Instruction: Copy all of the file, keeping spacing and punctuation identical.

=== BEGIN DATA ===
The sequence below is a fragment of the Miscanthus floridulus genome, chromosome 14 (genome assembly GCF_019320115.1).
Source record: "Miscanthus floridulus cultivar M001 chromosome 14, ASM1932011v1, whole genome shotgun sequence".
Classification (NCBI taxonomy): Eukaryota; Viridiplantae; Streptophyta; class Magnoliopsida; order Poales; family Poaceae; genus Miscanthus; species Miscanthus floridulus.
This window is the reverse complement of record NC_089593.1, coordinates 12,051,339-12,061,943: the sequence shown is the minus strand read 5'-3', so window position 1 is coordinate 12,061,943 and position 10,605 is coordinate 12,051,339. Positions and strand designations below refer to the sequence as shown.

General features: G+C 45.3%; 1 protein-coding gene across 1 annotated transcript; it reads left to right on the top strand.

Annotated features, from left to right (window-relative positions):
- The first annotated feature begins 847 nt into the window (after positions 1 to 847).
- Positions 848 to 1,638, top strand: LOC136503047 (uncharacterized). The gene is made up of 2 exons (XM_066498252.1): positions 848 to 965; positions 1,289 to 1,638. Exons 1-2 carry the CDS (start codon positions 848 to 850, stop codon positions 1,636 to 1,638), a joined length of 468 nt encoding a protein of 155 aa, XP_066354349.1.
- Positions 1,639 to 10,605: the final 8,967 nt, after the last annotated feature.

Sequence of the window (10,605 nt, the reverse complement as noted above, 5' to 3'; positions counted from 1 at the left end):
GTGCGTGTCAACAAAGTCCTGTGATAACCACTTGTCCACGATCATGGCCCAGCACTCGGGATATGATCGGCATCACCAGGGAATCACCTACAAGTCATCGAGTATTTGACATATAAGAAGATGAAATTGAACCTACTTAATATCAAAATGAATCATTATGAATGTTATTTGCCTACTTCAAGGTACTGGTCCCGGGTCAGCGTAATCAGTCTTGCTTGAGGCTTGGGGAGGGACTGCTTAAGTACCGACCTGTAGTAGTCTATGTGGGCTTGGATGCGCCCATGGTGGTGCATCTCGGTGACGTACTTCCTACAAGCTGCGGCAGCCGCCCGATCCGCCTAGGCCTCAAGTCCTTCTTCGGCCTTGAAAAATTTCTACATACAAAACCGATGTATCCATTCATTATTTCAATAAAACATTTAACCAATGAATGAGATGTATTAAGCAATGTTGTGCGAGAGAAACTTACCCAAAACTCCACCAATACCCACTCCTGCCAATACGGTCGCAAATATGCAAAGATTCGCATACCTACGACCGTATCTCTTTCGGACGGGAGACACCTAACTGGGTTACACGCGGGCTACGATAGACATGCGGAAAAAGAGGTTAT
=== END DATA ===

The sequence below is a fragment of the Miscanthus floridulus genome, chromosome 14 (genome assembly GCF_019320115.1).
Source record: "Miscanthus floridulus cultivar M001 chromosome 14, ASM1932011v1, whole genome shotgun sequence".
Classification (NCBI taxonomy): Eukaryota; Viridiplantae; Streptophyta; class Magnoliopsida; order Poales; family Poaceae; genus Miscanthus; species Miscanthus floridulus.
This window is the reverse complement of record NC_089593.1, coordinates 12,051,339-12,061,943: the sequence shown is the minus strand read 5'-3', so window position 1 is coordinate 12,061,943 and position 10,605 is coordinate 12,051,339. Positions and strand designations below refer to the sequence as shown.

General features: G+C 45.3%; 1 protein-coding gene across 1 annotated transcript; it reads left to right on the top strand.

Annotated features, from left to right (window-relative positions):
- The first annotated feature begins 847 nt into the window (after positions 1 to 847).
- Positions 848 to 1,638, top strand: LOC136503047 (uncharacterized). The gene is made up of 2 exons (XM_066498252.1): positions 848 to 965; positions 1,289 to 1,638. Exons 1-2 carry the CDS (start codon positions 848 to 850, stop codon positions 1,636 to 1,638), a joined length of 468 nt encoding a protein of 155 aa, XP_066354349.1.
- Positions 1,639 to 10,605: the final 8,967 nt, after the last annotated feature.

Sequence of the window (10,605 nt, the reverse complement as noted above, 5' to 3'; positions counted from 1 at the left end):
GTGCGTGTCAACAAAGTCCTGTGATAACCACTTGTCCACGATCATGGCCCAGCACTCGGGATATGATCGGCATCACCAGGGAATCACCTACAAGTCATCGAGTATTTGACATATAAGAAGATGAAATTGAACCTACTTAATATCAAAATGAATCATTATGAATGTTATTTGCCTACTTCAAGGTACTGGTCCCGGGTCAGCGTAATCAGTCTTGCTTGAGGCTTGGGGAGGGACTGCTTAAGTACCGACCTGTAGTAGTCTATGTGGGCTTGGATGCGCCCATGGTGGTGCATCTCGGTGACGTACTTCCTACAAGCTGCGGCAGCCGCCCGATCCGCCTAGGCCTCAAGTCCTTCTTCGGCCTTGAAAAATTTCTACATACAAAACCGATGTATCCATTCATTATTTCAATAAAACATTTAACCAATGAATGAGATGTATTAAGCAATGTTGTGCGAGAGAAACTTACCCAAAACTCCACCAATACCCACTCCTGCCAATACGGTCGCAAATATGCAAAGATTCGCATACCTACGACCGTATCTCTTTCGGACGGGAGACACCTAACTGGGTTACACGCGGGCTACGATAGACATGCGGAAAAAGAGGTTAT